Advanced manufacturing or Industry 4.0 (I4.0) entails huge opportunity and anticipation. We are all fascinated by the new technologies that are showing more and more in the shopfloor as well as in our lives in general.
We are excited by, for example; (i) Artificial Intelligence with IOT that provides predictive maintenance or visual inspection, (ii) Robots that can, solder, polish, paint cars and other products, (iii) Autonomous Vehicles that can go from one place to another independently, (iv) Use of Additive Manufacturing to instantly produce products that previously took months and huge initial cost, (v) Drones to inspect and monitor large area facilities or deliver products autonomously, and (vi) Augmented Reality/Virtual Reality that enables instance 3D guidance of the workforce or even virtual operation of real machines.
In the vision of many, those disruptive technologies will lead to a whole digital factory where the entire process is automated and fully autonomous. If we want to look at a sector that is already close to doing complete digital factory, it is the Semiconductor sector, building Fabrication Plants (FABs). Estimates put the cost of building a new fab over one billion U.S. dollars with values as high as $3–4 billion and more not being uncommon.
It is clear that the investments and risks associated with building a whole digital factory are unbearable for most manufacturing companies. Aside from the cost associated with the building a whole digital factory, studies show that even with limited I4.0 related projects, a large amount of them fail and do not yield the anticipated results.
Why do many I4.0 projects fail?
1. They don’t contribute significantly enough to the corporate objectives – many of the disruptive technologies are great ideas but they are not mature enough and not scalable to contribute significantly for a large manufacturing company.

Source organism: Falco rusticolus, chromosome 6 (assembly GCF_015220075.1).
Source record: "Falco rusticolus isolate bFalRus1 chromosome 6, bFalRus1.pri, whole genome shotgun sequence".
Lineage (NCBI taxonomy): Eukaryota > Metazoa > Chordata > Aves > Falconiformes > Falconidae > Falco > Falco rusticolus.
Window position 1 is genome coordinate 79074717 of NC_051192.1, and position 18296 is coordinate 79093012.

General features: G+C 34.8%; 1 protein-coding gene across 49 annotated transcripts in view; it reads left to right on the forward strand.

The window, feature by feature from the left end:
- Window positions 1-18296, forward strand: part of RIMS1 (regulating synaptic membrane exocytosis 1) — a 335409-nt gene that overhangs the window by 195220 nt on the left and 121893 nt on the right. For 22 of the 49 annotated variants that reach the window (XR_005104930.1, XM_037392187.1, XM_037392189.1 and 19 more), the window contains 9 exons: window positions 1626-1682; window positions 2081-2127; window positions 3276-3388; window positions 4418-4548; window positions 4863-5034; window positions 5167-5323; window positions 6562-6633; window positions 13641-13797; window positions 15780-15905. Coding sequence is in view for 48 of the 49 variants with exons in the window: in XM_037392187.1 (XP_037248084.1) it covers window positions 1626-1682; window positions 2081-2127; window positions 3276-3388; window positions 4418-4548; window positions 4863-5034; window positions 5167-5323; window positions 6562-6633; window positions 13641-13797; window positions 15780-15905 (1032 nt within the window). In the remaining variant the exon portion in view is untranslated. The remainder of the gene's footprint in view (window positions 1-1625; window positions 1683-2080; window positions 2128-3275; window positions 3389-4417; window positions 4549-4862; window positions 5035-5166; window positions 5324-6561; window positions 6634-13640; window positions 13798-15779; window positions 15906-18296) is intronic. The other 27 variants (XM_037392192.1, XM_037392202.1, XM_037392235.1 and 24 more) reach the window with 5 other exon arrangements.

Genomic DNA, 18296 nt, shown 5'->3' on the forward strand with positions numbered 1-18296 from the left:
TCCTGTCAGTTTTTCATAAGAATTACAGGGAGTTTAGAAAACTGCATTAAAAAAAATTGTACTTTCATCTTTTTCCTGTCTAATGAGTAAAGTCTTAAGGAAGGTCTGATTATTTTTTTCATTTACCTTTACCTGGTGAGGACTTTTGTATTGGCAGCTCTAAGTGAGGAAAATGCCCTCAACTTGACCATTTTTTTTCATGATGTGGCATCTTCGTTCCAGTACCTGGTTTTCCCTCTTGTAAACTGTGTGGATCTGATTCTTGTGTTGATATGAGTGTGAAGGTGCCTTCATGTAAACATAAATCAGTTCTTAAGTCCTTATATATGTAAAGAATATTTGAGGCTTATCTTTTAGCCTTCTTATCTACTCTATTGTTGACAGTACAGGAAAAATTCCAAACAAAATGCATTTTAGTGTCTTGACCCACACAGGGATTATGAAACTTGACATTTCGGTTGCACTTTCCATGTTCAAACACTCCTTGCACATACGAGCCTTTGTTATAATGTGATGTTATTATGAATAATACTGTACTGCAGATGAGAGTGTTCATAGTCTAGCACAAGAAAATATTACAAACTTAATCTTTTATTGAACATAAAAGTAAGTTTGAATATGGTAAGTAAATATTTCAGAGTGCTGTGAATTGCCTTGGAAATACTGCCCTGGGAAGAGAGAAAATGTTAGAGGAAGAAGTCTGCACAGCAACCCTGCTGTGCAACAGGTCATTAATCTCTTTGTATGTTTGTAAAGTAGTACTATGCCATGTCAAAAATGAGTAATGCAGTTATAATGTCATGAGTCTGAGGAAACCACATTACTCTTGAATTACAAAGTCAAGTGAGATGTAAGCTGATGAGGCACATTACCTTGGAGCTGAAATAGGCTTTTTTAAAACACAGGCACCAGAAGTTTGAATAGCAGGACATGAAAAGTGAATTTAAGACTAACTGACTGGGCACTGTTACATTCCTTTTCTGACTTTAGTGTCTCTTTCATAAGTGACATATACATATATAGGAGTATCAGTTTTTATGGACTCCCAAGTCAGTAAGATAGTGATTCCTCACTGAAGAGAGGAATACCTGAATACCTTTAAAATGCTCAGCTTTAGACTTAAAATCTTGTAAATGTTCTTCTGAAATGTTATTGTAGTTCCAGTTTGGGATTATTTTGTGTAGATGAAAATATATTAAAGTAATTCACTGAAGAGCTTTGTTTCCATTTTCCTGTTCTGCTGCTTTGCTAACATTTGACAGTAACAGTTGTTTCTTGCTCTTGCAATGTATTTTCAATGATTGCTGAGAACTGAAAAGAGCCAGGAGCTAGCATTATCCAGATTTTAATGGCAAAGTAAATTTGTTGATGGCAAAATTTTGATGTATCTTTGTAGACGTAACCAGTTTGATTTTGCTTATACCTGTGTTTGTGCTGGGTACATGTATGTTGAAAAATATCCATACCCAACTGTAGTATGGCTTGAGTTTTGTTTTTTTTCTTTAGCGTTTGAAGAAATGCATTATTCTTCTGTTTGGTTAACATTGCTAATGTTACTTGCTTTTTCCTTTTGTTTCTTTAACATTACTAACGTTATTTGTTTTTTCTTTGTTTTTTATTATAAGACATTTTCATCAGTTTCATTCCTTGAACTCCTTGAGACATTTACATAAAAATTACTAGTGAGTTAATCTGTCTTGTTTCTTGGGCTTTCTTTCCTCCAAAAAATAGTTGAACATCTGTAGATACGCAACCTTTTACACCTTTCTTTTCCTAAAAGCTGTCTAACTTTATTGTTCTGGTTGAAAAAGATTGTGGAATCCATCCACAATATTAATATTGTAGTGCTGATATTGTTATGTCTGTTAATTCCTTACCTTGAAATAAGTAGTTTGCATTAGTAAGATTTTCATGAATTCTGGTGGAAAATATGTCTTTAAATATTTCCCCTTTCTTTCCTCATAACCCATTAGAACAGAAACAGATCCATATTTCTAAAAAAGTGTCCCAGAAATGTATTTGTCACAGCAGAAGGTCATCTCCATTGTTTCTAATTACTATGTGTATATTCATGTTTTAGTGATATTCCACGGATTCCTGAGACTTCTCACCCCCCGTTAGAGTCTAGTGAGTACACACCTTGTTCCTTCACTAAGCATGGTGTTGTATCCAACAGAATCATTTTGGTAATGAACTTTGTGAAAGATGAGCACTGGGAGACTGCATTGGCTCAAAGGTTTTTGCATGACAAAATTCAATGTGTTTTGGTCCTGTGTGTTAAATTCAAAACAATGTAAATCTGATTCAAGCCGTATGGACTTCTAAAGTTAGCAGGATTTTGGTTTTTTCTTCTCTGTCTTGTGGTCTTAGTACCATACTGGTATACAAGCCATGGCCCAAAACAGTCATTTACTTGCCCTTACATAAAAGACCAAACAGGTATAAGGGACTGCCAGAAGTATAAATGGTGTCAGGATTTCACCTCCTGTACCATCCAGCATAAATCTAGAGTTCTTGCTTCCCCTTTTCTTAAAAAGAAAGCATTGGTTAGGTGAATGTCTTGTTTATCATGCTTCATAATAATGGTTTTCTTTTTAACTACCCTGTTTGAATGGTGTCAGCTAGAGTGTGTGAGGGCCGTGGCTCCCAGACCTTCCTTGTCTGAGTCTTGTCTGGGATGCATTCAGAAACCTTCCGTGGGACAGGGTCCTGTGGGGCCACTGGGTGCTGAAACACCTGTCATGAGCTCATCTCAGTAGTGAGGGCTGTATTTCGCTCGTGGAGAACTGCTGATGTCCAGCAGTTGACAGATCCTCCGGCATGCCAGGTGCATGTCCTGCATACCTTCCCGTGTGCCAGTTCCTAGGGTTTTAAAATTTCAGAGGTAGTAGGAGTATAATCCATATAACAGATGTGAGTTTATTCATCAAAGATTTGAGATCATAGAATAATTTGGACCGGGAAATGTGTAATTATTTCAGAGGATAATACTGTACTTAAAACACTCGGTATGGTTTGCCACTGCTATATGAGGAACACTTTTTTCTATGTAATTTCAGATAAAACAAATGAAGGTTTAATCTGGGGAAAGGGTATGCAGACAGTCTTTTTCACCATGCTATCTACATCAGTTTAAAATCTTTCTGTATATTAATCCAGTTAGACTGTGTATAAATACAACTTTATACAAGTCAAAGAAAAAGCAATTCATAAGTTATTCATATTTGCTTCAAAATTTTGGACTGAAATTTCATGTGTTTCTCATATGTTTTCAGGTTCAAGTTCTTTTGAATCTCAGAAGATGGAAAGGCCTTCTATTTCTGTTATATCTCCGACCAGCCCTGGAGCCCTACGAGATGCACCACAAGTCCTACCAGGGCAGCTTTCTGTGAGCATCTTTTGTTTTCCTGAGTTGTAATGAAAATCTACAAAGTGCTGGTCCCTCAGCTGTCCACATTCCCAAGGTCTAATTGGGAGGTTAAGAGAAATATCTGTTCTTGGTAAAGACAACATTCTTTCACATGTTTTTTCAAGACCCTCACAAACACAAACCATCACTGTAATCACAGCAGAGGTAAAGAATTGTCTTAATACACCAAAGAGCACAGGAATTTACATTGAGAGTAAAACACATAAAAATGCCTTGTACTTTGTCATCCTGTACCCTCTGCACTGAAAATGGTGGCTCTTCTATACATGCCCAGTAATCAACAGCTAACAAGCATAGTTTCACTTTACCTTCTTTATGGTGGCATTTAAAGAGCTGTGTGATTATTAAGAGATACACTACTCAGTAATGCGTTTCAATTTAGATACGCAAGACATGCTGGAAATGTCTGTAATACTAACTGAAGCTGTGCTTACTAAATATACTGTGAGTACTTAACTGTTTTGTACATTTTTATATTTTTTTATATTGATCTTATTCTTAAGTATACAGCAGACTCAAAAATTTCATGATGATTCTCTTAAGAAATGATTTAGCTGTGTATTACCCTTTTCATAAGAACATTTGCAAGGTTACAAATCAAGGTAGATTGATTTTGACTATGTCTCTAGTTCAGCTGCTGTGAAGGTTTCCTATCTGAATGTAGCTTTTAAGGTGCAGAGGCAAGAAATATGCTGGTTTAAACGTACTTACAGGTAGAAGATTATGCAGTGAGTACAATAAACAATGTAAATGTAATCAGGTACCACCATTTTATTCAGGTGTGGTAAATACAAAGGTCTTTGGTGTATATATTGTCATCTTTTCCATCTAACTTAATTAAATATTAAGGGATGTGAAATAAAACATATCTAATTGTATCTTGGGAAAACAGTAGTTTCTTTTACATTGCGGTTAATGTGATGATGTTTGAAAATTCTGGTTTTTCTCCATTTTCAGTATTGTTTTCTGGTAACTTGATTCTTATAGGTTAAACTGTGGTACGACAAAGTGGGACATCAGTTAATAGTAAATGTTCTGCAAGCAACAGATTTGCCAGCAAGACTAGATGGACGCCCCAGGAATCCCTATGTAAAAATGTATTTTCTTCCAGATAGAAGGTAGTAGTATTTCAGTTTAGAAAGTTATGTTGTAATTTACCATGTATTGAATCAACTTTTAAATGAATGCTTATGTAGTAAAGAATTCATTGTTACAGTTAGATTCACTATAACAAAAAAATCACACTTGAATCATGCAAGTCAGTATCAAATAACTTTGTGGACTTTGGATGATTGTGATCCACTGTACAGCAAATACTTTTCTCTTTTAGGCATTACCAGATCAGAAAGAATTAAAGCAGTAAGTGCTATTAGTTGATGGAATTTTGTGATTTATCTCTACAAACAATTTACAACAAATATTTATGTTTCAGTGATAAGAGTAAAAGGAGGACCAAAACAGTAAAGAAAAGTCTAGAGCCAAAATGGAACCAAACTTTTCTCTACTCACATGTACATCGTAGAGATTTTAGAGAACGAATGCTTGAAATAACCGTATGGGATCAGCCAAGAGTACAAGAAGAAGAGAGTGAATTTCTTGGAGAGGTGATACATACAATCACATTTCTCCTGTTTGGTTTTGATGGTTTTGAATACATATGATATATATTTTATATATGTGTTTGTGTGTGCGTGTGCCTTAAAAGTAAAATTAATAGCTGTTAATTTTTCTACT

2. Many of the AI initiatives are based on assumption and then trial and error or very long learning cycles. The cost is high and so is the risk. There is no certainty that the AI development will result in higher efficiency or higher return.
3. Regulation limits – the regulation is lagging behind disruptive technologies. As a result, technologies like autonomous cars or drones and many other life changing technologies, are shown more in lab environments than in real life situations.
4. The fear of change – Digitalization of the plant and adaptation of any I4.0 technologies requires change management.
To succeed in any I4.0 project, management needs to be committed, to provide cross-factory reasoning for the purpose on hand. But this should not turn off the common manufacturer. On the contrary, there are many ways to advance and digitize your operations, add agility, be more competitive and start your Industry 4.0 journey at reasonable cost and minimal risk.
To explain this better, I like to use a simplified layers’ design of I4.0 architecture. I will focus on layers 1-3, which in many references to I4.0 are somewhat neglected, yet, there is huge benefits in advancing at layers 1-3 with minimal risk. The table shows I4.0 layers and related technology. The second column shows the layers and to its right, the technology or elements related to it. While layers 4,5 relate more to the disruptive technologies (high cost, high risk), layers 1-3 are focusing on digitalization, full transparency and analytics to provide visibility and traceability of the entire operations.
Interconnection, Visibility and Traceability – Every manufacturing plant most likely has several software systems. Many of the machines already have built-in sensors and control panels to alert and visualize the machine status and show error codes. Many of the manufacturing plants also have MES (manufacturing execution system) that collect data from the machines, analyze the data and show OEE (overall equipment effectiveness).
The problem is that the plant usually has different kinds and different generations of machines with different data outputs. Additonally, some of the machines do not even connect at all. Hence, there is a problem by design – ERP and MES are not enough to automate all the tasks in the plant and in between there are people. In most plants, and for the visible future, people will still monitor the machines (or robots), do the maintenance and fault maintenance, and finally, setup and solve ongoing events and conflicts.